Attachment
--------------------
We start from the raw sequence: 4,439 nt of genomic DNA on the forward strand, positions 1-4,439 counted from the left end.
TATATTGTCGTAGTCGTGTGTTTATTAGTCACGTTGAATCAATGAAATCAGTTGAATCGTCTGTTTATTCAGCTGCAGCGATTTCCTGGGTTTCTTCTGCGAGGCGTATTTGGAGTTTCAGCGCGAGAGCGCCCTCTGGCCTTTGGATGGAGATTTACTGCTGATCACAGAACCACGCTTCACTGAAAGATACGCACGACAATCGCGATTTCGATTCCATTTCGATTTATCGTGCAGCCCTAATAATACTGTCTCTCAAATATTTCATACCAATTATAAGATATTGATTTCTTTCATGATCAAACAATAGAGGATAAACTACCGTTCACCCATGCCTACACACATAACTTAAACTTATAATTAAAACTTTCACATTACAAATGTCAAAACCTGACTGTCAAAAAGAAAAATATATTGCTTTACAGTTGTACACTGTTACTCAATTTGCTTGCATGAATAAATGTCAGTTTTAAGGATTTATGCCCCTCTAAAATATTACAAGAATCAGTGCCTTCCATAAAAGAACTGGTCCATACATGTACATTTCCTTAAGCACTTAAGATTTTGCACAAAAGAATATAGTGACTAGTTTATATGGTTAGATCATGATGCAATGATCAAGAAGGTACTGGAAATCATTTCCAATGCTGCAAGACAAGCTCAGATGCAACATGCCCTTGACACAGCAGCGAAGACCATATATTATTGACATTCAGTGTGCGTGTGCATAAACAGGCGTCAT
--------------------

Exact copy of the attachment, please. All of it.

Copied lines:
We start from the raw sequence: 4,439 nt of genomic DNA on the forward strand, positions 1-4,439 counted from the left end.
TATATTGTCGTAGTCGTGTGTTTATTAGTCACGTTGAATCAATGAAATCAGTTGAATCGTCTGTTTATTCAGCTGCAGCGATTTCCTGGGTTTCTTCTGCGAGGCGTATTTGGAGTTTCAGCGCGAGAGCGCCCTCTGGCCTTTGGATGGAGATTTACTGCTGATCACAGAACCACGCTTCACTGAAAGATACGCACGACAATCGCGATTTCGATTCCATTTCGATTTATCGTGCAGCCCTAATAATACTGTCTCTCAAATATTTCATACCAATTATAAGATATTGATTTCTTTCATGATCAAACAATAGAGGATAAACTACCGTTCACCCATGCCTACACACATAACTTAAACTTATAATTAAAACTTTCACATTACAAATGTCAAAACCTGACTGTCAAAAAGAAAAATATATTGCTTTACAGTTGTACACTGTTACTCAATTTGCTTGCATGAATAAATGTCAGTTTTAAGGATTTATGCCCCTCTAAAATATTACAAGAATCAGTGCCTTCCATAAAAGAACTGGTCCATACATGTACATTTCCTTAAGCACTTAAGATTTTGCACAAAAGAATATAGTGACTAGTTTATATGGTTAGATCATGATGCAATGATCAAGAAGGTACTGGAAATCATTTCCAATGCTGCAAGACAAGCTCAGATGCAACATGCCCTTGACACAGCAGCGAAGACCATATATTATTGACATTCAGTGTGCGTGTGCATAAACAGGCGTCAT